With such anticipation, it was almost inevitable that the first couple of games would be something of an anti-climax and so it proved. This was not what spectators expected, Carlsen having announced at the press conference that, “I’ll punch him until he finally knocks over.” If this was a new tactical variation on the popular sport of chess boxing it was not demonstrated in either of the first two games. Nigel Short tweeted that, “It is at moments like this when watching a game that I am grateful that I have plenty of wine in the house”. Still, as Garry Kasparov pointed out, “Often one of the best indicators that a chess game is interesting is that amateurs think it isn’t!” Nevertheless, it may be that the build up was, indeed, more interesting than the chess.

Let’s start with the venue. The Fulton Market Building has attracted some criticism and, while it was packed for the press conference, the main reason was that not only had those with tickets turned up but so also had those with complimentary tickets for Game One. Consequently, there were not enough seats and it was very much standing room only. The press conference was entertaining on a number of levels.  FIDE Vice President Israel Gelfer – taking charge in place of the President, Kirsan Ilyumzhinov, who was refused a visa to travel to the US (!), commented that this was the youngest World Chess Championship in history. He contrasted Botvinnik’s defence of his title to Tal when the former was fifty years old with the current match where both players’ ages combined only came to 52, each player 26 years old. (Carlsen then interrupted to say that he would not be 26 until November 30!). After initially mis-hearing one journalist’s question as to who he thought was the best chess player in the world (“I’m sorry, what was the question?”), Carlsen replied both tactfully and honestly, “I think that’s going to be decided in the next couple of weeks… Right now, if I may be so bold, I would say myself.”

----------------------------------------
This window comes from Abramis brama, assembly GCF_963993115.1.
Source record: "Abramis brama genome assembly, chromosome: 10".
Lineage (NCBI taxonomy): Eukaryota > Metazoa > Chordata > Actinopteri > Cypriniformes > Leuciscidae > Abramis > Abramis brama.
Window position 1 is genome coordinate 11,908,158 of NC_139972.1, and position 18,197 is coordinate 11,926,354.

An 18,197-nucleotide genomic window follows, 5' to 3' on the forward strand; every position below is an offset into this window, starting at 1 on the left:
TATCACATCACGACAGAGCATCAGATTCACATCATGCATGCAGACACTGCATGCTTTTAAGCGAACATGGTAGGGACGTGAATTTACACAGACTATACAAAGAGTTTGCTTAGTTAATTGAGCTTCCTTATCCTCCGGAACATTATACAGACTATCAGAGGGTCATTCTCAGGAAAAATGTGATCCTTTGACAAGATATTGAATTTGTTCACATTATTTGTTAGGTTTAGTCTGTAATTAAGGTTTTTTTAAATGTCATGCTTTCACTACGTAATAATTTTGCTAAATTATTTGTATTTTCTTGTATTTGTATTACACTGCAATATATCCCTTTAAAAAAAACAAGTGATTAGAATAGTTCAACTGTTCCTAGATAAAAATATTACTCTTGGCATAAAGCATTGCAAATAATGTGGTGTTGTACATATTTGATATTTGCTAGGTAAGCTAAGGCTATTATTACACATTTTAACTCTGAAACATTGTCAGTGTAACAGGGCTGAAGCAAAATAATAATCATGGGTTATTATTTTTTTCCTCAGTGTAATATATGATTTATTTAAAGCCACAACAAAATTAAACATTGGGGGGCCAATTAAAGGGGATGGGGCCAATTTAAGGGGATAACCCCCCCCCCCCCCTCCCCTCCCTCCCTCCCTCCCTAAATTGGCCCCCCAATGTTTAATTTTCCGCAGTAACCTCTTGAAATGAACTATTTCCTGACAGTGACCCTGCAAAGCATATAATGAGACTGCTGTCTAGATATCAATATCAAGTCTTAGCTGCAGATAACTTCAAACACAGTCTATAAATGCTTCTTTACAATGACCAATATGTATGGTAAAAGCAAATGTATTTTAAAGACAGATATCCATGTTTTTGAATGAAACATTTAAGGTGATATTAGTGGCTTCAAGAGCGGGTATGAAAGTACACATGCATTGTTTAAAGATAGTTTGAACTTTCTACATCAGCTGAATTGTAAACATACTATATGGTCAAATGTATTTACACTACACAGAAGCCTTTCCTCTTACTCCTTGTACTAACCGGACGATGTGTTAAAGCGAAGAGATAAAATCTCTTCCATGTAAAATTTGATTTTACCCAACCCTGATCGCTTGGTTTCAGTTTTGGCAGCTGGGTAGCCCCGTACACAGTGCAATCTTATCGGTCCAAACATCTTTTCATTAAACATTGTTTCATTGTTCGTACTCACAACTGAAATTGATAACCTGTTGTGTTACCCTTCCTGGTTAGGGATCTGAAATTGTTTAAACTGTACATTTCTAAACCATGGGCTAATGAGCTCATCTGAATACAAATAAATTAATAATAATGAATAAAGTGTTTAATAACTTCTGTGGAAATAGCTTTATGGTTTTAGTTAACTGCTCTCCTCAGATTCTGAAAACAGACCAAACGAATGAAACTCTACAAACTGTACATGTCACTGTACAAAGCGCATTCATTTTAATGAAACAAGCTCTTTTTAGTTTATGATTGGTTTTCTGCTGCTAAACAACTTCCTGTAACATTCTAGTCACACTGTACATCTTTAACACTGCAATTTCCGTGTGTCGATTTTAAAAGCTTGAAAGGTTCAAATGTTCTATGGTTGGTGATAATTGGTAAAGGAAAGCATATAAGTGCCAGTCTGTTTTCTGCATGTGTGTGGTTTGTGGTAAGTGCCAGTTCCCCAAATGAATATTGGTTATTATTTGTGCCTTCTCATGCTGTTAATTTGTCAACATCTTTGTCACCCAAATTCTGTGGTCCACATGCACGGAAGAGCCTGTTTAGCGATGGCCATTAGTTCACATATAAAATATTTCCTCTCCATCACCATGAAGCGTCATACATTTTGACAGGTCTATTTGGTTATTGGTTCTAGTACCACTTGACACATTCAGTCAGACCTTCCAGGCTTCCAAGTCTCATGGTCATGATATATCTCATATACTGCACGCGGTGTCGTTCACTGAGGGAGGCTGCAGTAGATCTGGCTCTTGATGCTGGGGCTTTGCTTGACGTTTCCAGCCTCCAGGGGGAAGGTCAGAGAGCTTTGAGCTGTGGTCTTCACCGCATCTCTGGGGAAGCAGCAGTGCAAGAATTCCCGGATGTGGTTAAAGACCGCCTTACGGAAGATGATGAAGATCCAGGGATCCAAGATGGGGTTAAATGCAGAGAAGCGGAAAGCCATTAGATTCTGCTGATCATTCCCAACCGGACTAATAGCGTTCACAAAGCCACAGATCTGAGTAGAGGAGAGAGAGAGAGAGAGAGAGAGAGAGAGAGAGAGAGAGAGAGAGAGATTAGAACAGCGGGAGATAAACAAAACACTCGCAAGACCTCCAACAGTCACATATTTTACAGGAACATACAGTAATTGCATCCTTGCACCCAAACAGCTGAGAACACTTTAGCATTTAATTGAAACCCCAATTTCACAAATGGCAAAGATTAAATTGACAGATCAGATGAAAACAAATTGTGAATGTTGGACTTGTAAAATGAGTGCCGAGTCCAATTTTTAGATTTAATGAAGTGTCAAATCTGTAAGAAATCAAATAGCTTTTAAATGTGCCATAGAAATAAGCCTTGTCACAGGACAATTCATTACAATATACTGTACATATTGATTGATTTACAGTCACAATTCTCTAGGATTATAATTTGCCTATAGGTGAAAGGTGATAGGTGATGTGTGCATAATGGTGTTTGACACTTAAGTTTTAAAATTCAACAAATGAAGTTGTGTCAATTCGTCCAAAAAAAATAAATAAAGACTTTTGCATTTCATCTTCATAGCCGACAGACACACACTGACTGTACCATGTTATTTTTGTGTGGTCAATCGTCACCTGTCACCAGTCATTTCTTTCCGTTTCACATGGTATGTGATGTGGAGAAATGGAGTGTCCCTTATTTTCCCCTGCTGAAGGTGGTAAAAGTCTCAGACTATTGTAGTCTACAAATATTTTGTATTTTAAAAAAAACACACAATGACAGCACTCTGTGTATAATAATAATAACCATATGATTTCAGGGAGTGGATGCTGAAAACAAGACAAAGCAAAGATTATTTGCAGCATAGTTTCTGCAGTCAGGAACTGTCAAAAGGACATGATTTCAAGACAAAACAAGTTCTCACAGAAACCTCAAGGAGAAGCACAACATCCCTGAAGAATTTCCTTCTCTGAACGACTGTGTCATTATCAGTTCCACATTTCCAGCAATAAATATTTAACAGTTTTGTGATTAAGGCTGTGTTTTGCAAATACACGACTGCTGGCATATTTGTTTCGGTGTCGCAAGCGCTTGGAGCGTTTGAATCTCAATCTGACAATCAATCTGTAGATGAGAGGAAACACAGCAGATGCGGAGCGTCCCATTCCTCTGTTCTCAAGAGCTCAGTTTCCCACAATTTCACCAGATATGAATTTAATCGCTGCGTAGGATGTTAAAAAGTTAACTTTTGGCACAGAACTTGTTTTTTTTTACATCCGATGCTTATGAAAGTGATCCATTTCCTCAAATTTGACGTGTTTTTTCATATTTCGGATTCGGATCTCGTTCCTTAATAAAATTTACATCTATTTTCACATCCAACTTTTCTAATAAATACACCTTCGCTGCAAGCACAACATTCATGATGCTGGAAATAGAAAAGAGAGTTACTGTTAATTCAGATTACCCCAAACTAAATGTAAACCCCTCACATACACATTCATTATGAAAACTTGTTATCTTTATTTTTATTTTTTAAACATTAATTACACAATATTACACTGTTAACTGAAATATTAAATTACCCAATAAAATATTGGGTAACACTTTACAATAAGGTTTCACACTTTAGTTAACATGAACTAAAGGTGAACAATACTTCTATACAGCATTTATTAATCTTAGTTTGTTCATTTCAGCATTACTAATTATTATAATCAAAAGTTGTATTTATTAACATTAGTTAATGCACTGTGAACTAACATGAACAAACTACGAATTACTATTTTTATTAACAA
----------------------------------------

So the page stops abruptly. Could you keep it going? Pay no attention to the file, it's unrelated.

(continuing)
After the main press conference there was a second for the Russian press which, presumably, Carlsen did not attend. When asked then about his chances, Karjakin replied: “I dream of returning the crown to Russia.”  The President of the Russian Chess Federation, Andrey Filatov, said that during the recent Olympiad many ‘chess experts’ had told him that Karjakin’s chances were about the same as Donald Trump becoming U.S. President…..However, before Karjakin’s supporters break out in a chorus of ‘We shall overcomb’ (sic), it is worth noting that while this may be a term lost in translation – the official website for the Russian Chess Federation in its report on the press conference, twice referred to Karjakin as the ‘runner up’ when, presumably, they meant ‘challenger’. We shall see.